Wednesday, February 8th, 2023
Wednesday, February 8th, 2023

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‘Rock snot’ suddenly the newest invasive concern

By Don LehmanContributing Writer

With the fight against one dreaded fisheries invader still
ongoing, state officials are closely watching the appearance of
another potentially devastating invasive species just a short
distance from New York state.

A gruesome algae known as ‘didymo’ was confirmed to have made
its way into two prime Vermont trout streams as of mid-July, and
biologists there were warning it could devastate trout waters where
it spreads.

The algae has caused huge problems in New Zealand, where it
coats river bottoms and smothers aquatic life that trout depend on.
It also has recently gotten footholds in some southern states and
parts of Canada.

Its scientific name is didymosphenia geminata, but it’s called
‘rock snot’ because of its resemblance to mucus and slickness when
it coats river bottoms. It’s apparently native to cooler, northern
waters, but over the past two decades has started to expand its
range.

It favors cool, fast, nutrient-poor waters, and the trout
streams of the Adirondacks and Catskills would seem to be prime
territory for it should it make its way west. It also spreads
easily, with it taking just one cell to begin development.

New York Department of Environmental Conservation spokeswoman
Lori O’Connell said the agency was aware of the arrival of the
algae in Vermont, but said there has been no confirmed reports of
it in New York.

Rich Preall, a DEC fisheries biologist in Region 5, said ‘it
would be very bad’ if didymo made its way into New York’s
waters.

‘It’s a mucus-like covering that gets all over the rocks,’ he
said. ‘It gets everywhere.’

In New Zealand, those who use waterways and don’t take proper
precautions to stop its spread can be fined thousands of dollars,
he said.

Its arrival in New York would be another big headache for an
agency still dealing with the ramifications of viral hemorraghic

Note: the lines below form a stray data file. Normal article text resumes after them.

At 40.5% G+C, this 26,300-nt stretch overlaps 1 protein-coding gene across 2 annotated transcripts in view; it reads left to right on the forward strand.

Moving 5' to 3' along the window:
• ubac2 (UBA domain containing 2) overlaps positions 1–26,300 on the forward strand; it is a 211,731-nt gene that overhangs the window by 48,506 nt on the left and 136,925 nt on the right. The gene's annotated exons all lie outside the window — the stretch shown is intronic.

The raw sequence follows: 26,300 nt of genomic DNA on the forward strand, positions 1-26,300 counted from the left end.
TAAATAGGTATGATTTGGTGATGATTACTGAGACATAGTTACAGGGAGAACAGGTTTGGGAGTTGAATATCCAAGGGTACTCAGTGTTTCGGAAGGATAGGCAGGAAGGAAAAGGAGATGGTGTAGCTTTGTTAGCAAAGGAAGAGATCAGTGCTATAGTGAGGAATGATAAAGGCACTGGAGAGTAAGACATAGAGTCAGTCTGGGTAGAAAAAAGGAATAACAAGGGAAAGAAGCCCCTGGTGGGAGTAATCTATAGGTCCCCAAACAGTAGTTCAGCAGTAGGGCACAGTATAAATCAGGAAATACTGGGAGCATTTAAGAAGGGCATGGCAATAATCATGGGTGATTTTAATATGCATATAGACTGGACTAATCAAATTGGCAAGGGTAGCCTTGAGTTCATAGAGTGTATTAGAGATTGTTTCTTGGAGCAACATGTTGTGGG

septicemia (VHS), a fish-killing disease that has been found in the
Great Lakes system and a pair of Finger Lakes – Conesus and
Skaneateles.

‘We’re so busy looking for VHS. Every time someone finds a dead
fish the phone rings,’ Preall said. ‘It’s one thing after
another.’

Didymo was confirmed in the Upper Connecticut and White rivers
in Vermont earlier this summer, the first discovery of it in the
Northeast.

One guide who saw it in the Connecticut River and also had seen
the damage it caused in New Zealand warned of dire consequences in
an article in the July 11 Rutland (Vt.) Herald newspaper.

‘It will destroy the aquatic insect population and, in turn,
will destroy the wild trout population because there will be
nothing to feed on,’ guide Lawton Weber told the Herald.

Fisheries officials from around New England held an emergency
meeting July 13 to discuss ways to stop the spread of the algae.
George Crombie, Vermont’s natural resources secretary, called it
‘imperative’ that ways be found to control it.

No predators or apparent ways to kill it have been found once it
becomes entrenched in a waterway.

It sticks to boats, waders and other clothing that comes in
contact with it, and can live for weeks outside of water and on
clothing such as wader felt soles.

Freezing waders or using a bleach or detergent solution to kill
the algae seem to be the best way to kill the microscopic didymo
cells that linger on clothing or waders.

Vermont officials urged anglers and other water recreationists
to institute New Zealand’s recommended procedures for preventing
the introduction and spread of didymo: Check, Clean and Dry.

Check: Before leaving a river or stream, remove all obvious
clumps of algae and look for hidden clumps. Leave them at the
affected site. If you find any later, do not wash them down drains;
dispose all material in the trash.

Clean: Soak and scrub all items for at least one minute in
either hot (140 degrees F) water, a 2 percent solution of household
bleach or a 5 percent solution of salt, antiseptic hand cleaner or
dishwashing detergent.

Dry: If cleaning is not practical, after the item is
completely dry to touch, wait an additional 48 hours before contact
or use in any other waterway.

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